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Psychological Causes of Academic Failure in Students and Possible Interventions

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Psychological Causes of Academic Failure in Students and Possible Interventions

Abstract

Causes of Academic Failure in Students and Helpful Interventions
Nationally, about 70 percent of U.S. students graduate on time with a regular diploma and about 1.2 million students drop out annually. What factors into this statistic? Academic failure occurs where the primary aims of education cannot be delivered to the degree that there is a fundamental and ongoing breakdown in a students ability to learn. According to the Aspen Education group, students who are consistently failing are at a high risk of dropping out before finishing their education. This is problematic because “High School drop outs are 72% more likely to be unemployed and they will earn 27% less than high school graduates”(US Dept. of Labor). When it comes to the world of Academia, there are many different components in play that affect the success or failure of students. Psychologists and educators alike have speculated about this for years, and they have proposed several different theories on student academic failure. Three main contributing factors of academic failure are learned helplessness, emotional and behavioral disorders, and learning disabilities, all of which have ways to help alleviate the chance of a student failing.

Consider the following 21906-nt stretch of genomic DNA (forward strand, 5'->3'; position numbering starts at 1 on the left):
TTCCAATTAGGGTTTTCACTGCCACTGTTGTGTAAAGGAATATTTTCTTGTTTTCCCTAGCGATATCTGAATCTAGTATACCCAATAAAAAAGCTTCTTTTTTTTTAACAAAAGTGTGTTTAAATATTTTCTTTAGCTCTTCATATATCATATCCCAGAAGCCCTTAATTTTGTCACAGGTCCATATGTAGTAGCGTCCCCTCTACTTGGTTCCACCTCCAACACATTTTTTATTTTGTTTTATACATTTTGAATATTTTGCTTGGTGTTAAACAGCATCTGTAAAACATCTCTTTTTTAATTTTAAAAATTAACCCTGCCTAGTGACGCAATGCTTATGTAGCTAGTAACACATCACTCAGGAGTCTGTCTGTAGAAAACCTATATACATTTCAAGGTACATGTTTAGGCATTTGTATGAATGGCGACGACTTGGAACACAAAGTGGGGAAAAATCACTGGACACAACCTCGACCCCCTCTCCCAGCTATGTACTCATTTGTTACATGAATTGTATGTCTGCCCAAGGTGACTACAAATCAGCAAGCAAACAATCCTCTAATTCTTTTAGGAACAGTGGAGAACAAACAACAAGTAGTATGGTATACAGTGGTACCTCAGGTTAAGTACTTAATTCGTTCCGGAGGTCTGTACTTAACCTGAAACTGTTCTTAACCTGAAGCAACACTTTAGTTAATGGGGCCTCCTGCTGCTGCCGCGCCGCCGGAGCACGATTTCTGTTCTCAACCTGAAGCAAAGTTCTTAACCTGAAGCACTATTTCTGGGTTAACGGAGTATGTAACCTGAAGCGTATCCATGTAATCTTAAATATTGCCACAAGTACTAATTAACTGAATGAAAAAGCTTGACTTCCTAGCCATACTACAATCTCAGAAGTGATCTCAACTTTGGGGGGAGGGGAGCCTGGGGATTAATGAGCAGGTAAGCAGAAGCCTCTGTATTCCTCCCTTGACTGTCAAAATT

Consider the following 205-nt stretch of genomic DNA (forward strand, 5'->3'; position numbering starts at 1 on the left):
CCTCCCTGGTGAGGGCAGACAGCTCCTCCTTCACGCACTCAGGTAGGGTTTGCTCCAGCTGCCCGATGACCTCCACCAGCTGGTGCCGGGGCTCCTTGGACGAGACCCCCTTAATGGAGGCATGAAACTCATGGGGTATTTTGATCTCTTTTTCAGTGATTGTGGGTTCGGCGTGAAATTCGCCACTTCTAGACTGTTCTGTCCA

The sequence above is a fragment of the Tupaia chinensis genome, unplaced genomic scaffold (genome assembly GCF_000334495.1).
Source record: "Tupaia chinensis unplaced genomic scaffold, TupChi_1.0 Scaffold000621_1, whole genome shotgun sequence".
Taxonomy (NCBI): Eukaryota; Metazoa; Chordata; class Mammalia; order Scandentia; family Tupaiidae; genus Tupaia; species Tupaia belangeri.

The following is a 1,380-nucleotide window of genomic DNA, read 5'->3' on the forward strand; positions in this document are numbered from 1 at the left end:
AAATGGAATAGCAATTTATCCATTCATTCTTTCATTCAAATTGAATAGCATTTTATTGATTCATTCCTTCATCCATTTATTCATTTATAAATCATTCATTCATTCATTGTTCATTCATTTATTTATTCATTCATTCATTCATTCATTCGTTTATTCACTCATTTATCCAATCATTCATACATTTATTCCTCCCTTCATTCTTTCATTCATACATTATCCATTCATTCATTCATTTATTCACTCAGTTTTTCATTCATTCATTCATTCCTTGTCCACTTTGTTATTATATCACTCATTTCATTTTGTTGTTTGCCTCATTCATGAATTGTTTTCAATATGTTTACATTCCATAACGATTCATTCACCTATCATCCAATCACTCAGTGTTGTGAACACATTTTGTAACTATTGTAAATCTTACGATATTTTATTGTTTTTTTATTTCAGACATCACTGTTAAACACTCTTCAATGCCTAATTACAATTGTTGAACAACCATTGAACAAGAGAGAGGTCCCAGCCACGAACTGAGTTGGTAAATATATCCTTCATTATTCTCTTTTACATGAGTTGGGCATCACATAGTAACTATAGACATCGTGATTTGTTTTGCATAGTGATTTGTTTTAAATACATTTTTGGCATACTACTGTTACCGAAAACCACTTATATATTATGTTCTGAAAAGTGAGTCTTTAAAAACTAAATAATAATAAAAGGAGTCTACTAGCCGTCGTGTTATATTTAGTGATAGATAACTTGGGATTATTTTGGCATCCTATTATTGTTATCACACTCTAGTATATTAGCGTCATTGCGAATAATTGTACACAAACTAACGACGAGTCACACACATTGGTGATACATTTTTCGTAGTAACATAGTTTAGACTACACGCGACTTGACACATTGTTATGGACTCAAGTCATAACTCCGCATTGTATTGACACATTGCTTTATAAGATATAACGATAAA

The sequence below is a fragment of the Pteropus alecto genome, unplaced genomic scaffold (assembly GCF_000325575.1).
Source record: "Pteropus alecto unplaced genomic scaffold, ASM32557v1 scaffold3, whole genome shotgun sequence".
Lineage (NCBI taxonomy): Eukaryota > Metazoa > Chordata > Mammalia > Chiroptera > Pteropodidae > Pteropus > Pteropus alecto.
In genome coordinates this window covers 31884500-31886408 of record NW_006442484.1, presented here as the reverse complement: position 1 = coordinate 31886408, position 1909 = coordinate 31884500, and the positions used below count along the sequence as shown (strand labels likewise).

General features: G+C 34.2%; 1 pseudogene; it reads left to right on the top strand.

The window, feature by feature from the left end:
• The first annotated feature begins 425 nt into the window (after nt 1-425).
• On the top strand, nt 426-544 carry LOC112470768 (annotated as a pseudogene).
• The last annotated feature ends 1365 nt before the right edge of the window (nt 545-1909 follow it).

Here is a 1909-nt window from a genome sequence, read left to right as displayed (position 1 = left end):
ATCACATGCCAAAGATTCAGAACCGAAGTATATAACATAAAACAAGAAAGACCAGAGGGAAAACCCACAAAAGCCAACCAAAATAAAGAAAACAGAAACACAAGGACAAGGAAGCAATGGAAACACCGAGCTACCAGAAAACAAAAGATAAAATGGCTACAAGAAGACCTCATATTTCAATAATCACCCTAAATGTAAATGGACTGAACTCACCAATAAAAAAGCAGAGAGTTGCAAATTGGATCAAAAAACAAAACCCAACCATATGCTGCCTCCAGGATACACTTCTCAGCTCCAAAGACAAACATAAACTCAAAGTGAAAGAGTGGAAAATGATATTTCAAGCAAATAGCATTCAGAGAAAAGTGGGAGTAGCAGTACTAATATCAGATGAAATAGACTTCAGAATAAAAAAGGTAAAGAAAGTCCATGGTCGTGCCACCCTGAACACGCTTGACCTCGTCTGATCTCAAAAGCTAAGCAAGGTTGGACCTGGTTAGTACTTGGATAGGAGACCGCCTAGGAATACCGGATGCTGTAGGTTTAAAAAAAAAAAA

Learned Helplessness
Learned helplessness theory was first described by Seligman and Maier, based off of an experiment they conducted on dogs. They placed dogs in shuttle boxes and exposed them to ineludible shock. Once the dogs were exposed to this shock, they could move to the other side; however they choose not to do so. They sat helplessly, enduring the excruciating shocks. Seligman and Maier witnessed the dogs make minimal effort to escape even if they had previously successfully escaped the shock. In this case the dogs had learned to behave helplessly, even when…...

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